Verbal/social autopsy analysis of causes and determinants of under-5 mortality in Tanzania from 2010 to 2016

Alain K. Koffi, Henry D. Kalter, Mlemba A. Kamwe, Robert E. Black

Research output: Contribution to journalArticlepeer-review

Abstract

Background: Tanzania has decreased its child mortality rate by more than 70 percent in the last three decades and is striving to develop a nationally-representative sample registration system with verbal autopsy to help focus health policies and programs toward further reduction. As an interim measure, a verbal and social autopsy study was conducted to provide vital information on the causes and social determinants of neonatal and child deaths. Methods: Causes of neonatal and 1-59 month-old deaths identified by the 2015-16 Tanzania Demographic and Health Survey were assessed using the expert algorithm verbal autopsy method. The social autopsy examined prevalence of key household, community and health system indicators of preventive and curative care provided along the continuum of care and Pathway to Survival models. Careseeking for neonates and 1-59 month-olds was compared, and tests of associations of age and cause of death to careseeking indicators and place of death were conducted. Results: The most common causes of death of 228 neonates and 351 1-59 month-olds, respectively, were severe infection, intrapartum related events and preterm delivery, and pneumonia, diarrhea and malaria. Coverage of early initiation of breastfeeding (24%), hygienic cord care (29%), and full immunization of 12-59 month-olds (33%) was problematic. Most (88.8%) neonates died in the first week, including 44.3% in their birth facility before leaving. Formal care was sought for just 41.9% of newborns whose illness started at home and was delayed by 5.3 days for 1-59 month-olds who sought informal care. Care was less likely to be sought for the youngest neonates and infants and severely ill children. Although 70.3% of 233 under-5 year-olds were moderately or severely ill on discharge from their first provider, only 29.0%-31.2% were referred. Conclusions: The study highlights needed actions to complete Tanzania's child survival agenda. Low levels of some preventive interventions need to be addressed. The high rate of facility births and neonatal deaths requires strengthening of institutionally-based interventions targeting maternal labor and delivery complications and neonatal causes of death. Scale-up of Integrated Community Case Management should be considered to strengthen careseeking for the youngest newborns, infants and severely ill children and referral practices at first level facilities.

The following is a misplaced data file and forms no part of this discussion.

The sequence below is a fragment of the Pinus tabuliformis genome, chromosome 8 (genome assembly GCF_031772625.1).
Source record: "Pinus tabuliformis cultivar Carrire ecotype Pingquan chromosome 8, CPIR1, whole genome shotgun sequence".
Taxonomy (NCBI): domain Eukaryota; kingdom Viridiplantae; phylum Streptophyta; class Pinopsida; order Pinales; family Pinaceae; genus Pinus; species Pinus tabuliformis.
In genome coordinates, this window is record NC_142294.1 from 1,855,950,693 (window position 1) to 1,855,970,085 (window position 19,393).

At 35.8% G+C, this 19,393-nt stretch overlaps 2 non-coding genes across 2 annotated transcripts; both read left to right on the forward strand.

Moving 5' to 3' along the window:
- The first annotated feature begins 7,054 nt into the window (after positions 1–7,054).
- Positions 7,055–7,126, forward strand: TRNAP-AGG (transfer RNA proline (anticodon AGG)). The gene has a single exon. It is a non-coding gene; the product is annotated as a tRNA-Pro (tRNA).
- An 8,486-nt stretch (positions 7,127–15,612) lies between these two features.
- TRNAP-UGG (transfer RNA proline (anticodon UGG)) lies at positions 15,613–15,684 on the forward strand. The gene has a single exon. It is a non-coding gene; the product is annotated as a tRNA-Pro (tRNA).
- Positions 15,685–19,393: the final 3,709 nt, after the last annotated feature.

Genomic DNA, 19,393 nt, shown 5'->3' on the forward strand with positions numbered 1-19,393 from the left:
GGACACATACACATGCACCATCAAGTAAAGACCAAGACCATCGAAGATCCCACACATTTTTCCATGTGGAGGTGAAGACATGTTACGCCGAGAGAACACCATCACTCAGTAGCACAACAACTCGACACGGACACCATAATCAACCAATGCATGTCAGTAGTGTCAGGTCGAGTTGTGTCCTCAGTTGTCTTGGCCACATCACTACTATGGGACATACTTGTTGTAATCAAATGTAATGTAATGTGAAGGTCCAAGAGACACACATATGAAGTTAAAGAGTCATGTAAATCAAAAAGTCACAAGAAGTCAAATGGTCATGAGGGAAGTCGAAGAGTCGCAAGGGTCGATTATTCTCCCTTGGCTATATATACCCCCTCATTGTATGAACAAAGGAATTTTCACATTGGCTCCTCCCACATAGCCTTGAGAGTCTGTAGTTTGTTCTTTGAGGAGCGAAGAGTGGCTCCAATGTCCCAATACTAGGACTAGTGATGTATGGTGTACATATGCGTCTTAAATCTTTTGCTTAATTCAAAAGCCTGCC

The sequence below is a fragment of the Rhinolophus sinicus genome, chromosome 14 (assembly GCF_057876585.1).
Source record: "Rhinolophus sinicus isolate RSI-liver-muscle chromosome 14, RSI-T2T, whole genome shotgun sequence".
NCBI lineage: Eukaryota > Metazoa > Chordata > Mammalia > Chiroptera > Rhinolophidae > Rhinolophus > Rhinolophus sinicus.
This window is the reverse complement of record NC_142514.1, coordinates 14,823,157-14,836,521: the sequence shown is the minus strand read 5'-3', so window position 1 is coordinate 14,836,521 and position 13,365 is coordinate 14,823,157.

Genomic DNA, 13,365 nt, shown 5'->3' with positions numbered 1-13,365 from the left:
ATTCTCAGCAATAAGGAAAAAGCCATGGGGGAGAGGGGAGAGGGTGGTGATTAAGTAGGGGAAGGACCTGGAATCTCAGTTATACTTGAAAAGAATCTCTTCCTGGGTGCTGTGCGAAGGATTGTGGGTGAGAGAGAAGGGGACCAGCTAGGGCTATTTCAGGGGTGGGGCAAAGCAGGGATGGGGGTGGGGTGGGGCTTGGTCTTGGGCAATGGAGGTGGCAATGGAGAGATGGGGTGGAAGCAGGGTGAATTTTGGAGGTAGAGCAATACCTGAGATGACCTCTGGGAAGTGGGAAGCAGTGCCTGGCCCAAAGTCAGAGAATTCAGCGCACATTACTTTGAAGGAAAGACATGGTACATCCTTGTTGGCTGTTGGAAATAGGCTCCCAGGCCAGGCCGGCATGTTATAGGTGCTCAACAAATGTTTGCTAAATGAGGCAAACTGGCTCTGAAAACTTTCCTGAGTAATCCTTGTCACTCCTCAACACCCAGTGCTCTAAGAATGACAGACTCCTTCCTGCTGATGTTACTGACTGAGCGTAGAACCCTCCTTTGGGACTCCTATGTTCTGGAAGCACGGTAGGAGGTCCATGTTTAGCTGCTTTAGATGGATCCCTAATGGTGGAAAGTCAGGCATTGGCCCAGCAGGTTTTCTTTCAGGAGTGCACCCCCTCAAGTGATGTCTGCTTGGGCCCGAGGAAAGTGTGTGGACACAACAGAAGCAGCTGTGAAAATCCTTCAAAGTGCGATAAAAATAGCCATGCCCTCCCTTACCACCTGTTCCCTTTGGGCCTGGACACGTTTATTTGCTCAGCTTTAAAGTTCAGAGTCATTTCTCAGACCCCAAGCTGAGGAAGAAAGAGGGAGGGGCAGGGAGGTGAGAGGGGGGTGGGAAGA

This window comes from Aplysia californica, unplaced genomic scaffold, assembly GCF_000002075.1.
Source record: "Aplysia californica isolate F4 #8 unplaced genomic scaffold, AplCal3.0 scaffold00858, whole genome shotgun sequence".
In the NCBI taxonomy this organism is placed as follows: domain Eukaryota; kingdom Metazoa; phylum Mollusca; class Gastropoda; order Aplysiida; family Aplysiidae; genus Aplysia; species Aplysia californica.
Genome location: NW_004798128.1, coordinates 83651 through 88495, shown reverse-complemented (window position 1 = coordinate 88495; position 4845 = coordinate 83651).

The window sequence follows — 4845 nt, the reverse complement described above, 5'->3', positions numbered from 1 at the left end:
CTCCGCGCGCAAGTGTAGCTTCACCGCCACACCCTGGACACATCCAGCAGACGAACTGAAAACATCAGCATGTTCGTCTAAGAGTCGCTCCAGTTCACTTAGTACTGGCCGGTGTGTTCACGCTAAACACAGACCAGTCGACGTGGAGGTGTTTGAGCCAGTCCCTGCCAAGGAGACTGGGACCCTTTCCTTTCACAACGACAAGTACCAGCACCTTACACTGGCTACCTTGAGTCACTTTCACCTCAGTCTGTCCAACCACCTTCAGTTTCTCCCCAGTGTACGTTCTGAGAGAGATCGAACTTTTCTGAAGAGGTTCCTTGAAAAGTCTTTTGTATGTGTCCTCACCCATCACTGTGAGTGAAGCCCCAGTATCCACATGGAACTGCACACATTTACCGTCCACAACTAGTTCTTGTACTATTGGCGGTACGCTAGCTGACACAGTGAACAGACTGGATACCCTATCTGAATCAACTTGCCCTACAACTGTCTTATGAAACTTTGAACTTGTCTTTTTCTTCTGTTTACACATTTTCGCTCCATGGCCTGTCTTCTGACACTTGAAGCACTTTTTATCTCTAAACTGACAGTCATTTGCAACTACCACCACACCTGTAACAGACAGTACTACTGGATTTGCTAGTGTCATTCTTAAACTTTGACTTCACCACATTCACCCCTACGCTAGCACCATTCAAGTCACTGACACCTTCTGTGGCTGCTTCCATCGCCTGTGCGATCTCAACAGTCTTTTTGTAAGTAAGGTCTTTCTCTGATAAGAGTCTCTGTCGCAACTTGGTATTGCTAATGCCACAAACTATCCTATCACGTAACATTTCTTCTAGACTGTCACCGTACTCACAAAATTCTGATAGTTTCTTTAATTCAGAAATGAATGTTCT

Original languageEnglish (US)
Pages (from-to)20901
Number of pages1
JournalJournal of global health
Volume10
Issue number2
DOIs
StatePublished - Dec 1 2020

ASJC Scopus subject areas

  • Health Policy
  • Public Health, Environmental and Occupational Health

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